The time since has been challenging but rewarding. Ketzl has done well, and while the progression to her inevitable demise continues—as it does for all of us—she’s done better than we ever expected. Working with her is time consuming, exhausting but very rewarding.

And while we don’t know how much more time we’ll have together, or whether she’ll get to her 9th birthday in March, we’re thankful for this past year… an unexpected, and priceless, gift.

Thanks, Ketzl.

Music subscription services don’t always suck Friday, December 23, 2005

Let’s talk, for a moment, about acquiring music.

As you might guess from netTunes, I’m a bit of a music fanatic. I’ve bought a lot of music in my day, and expect to buy a lot more. But, I rarely listen to “music radio”, and rely on friends, happenstance, and sometimes NPR to point me to new stuff.

But it’s not always easy to tell from brief exposure whether a new album is worth buying. Sometimes you need ten, fifteen, twenty plays to decide whether it’s something to add to the “owned” pile. 30 second snippets just won’t do it.

Now, sure, I could follow The Path of the Torrent, but I really don’t like doing that, regardless of whether or not I agree with the RIAA and their positions. And I hate shelling out $15 for something that I end up never playing.

So, what to do?

What I do is pretty simple: I use Rhapsody. Yes, it costs me $10 a month, and is extremely tied to the computer. (And I do want to own the music I love, and do whatever I want with it, especially with regard to device shifting.) But that doesn’t matter, because I use it to sample things. If I find it’s music I want to keep, I buy the CD and pop it into the library. And, if not, it saved me more than the cost of the CD, and the storage for the physical media, too. So I’m finding more music I like, and buying less music I don’t.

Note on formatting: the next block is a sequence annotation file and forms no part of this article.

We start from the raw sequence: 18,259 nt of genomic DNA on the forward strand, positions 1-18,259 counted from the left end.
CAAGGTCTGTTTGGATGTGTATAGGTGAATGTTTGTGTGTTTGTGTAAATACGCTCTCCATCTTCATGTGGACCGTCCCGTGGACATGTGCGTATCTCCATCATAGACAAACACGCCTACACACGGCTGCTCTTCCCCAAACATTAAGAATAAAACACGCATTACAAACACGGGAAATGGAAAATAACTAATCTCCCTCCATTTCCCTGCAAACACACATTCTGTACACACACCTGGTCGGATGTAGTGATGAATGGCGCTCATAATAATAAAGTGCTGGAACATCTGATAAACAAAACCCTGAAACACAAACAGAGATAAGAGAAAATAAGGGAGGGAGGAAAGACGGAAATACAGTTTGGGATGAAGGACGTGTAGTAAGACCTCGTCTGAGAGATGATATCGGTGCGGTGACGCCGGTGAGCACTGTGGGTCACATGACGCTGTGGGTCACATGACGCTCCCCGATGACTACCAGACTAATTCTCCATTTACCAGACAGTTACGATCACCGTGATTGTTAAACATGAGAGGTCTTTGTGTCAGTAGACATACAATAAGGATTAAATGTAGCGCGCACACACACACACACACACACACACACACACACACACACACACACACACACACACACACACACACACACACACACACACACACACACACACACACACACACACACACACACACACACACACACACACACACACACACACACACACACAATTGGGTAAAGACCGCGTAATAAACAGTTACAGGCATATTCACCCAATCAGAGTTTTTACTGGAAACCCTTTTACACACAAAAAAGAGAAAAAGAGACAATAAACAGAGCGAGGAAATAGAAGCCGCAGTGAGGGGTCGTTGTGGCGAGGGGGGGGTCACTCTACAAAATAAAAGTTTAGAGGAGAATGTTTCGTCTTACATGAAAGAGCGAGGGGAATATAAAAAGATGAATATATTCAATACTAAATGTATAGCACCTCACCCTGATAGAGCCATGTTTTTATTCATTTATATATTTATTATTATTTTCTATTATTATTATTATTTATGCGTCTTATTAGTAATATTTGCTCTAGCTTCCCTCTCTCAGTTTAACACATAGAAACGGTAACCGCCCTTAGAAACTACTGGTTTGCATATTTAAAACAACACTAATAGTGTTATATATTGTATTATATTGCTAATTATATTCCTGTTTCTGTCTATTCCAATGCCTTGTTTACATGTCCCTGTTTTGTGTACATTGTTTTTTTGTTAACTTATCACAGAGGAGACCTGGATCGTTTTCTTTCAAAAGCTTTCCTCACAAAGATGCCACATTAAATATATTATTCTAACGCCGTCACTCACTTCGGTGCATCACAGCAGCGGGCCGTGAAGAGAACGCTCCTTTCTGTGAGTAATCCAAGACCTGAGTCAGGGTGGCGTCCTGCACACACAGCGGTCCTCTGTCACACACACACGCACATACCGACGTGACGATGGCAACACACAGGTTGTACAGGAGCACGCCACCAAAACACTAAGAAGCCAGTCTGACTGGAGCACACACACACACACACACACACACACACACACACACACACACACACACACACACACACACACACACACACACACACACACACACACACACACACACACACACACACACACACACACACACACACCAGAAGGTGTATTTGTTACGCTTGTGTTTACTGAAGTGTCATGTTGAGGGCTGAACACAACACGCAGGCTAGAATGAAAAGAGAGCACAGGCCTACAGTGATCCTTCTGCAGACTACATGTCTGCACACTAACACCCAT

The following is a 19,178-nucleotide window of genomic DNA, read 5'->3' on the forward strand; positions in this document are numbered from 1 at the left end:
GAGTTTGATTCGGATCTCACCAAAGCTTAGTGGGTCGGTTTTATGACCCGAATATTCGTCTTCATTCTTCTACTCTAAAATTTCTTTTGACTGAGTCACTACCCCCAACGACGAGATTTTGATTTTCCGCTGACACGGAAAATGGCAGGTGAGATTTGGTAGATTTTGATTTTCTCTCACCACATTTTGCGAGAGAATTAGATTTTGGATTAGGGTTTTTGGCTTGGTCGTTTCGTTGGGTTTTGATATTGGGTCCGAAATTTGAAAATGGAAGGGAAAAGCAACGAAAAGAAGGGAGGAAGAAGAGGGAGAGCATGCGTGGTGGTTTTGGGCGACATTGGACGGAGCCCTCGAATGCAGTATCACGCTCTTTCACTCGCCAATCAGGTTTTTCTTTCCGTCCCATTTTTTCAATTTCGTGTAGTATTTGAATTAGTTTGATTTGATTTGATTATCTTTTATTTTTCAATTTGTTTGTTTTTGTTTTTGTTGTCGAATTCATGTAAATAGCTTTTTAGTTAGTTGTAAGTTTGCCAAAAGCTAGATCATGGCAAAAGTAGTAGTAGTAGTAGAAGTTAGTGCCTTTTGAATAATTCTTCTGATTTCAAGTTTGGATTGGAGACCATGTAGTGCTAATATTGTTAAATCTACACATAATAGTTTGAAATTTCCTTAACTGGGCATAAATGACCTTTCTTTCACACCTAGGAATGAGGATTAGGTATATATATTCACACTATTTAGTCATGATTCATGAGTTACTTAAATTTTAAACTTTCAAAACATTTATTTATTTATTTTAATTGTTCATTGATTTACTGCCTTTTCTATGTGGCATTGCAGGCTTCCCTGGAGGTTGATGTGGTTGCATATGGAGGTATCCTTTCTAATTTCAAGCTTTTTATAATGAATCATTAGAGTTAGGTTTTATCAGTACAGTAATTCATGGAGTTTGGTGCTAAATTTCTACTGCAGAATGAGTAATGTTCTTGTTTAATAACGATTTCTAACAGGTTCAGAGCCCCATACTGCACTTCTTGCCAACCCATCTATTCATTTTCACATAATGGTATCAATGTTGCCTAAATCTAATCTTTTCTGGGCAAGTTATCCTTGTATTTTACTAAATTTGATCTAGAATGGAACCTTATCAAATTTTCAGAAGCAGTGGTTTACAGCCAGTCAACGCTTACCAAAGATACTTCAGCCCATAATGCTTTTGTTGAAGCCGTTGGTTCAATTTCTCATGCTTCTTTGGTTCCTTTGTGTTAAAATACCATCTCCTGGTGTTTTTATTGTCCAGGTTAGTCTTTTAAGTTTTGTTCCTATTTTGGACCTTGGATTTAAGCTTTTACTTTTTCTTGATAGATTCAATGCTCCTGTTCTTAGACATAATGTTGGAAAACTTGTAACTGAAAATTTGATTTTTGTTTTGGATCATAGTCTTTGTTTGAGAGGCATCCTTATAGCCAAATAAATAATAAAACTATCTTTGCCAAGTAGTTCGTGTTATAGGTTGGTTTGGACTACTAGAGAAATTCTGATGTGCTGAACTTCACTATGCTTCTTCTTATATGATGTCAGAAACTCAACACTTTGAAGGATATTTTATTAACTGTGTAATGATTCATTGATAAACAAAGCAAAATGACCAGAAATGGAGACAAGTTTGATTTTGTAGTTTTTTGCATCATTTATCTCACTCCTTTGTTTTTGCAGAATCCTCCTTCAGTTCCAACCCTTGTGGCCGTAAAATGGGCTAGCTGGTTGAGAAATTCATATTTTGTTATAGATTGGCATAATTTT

And now they’ve got a version for the Mac that—while not full featured—works well for exactly this purpose. You might want to check it out—I’m glad I did.

Sony VGX-XL1 Quick Tip Thursday, December 22, 2005

Egad, could it be another post about the Sony Media Center? I believe so!

I ran into a rather unusual problem with the VGX-XL1’s changer that I wanted to document here, in case someone else hits it in the future.

What I noticed was that, after playing a movie or DVD or… well… pretty much anything, the VGX-XL1B changer would stop working properly. It’d load up discs, but the discs themselves would be unreadable. The only way to fix the problem was to power cycle the changer: even a reboot wouldn’t work.

After days (literally) of off-and-on attempts to figure the problem out, I finally determined the cause.

Basically, in the Power Management settings for the computer, there’s an option that spins down unused drives after a set period of time. I had set this to 15 minutes to save wear and tear on the internal hard disk during times of light or no use.

Turns out that the changer must get some kind of ACPI notification after 15 minutes or so, and powers something down that it never powers back up again. Setting the disk spin-down to “Never” resolved the problem.

Considering that it’s not a hard disk, and that it still responded to load commands, it’s pretty clear that there’s some weird bug going on here. But, if you hit it, the fix is easy enough.

Ah, Windows. hmmm

Sony and the MCE Friday, December 16, 2005

I’m getting some questions about what Media Center I’ve got, so I thought I’d put up a post about it, as well as some information that I hope will be of interest.

My first MCE was an HP z555. This MCE is styled more like stereo equipment than a PCs, with a front panel transport controls and a semi-useful FL display.

The z555 has two cable tuners as well as a single HDTV tuner, various back-panel connections including Toslink and Coax for SPDIF, DVI and Component outputs (as well as S-Video and Composite), pretty much everything you’d expect. It comes with a single, easily accessed, 250GB drive, and a decent software bundle.

A few downsides: it’s not really expandable, there are no free slots (or normal boards to replace), and one drive is limiting. And one huge problem, though: it’s chuck full of fans, and they’re loud. In a media room, that doesn’t work—I tried to live with it for a few months, and it drove me nuts, so, I started looking for something else.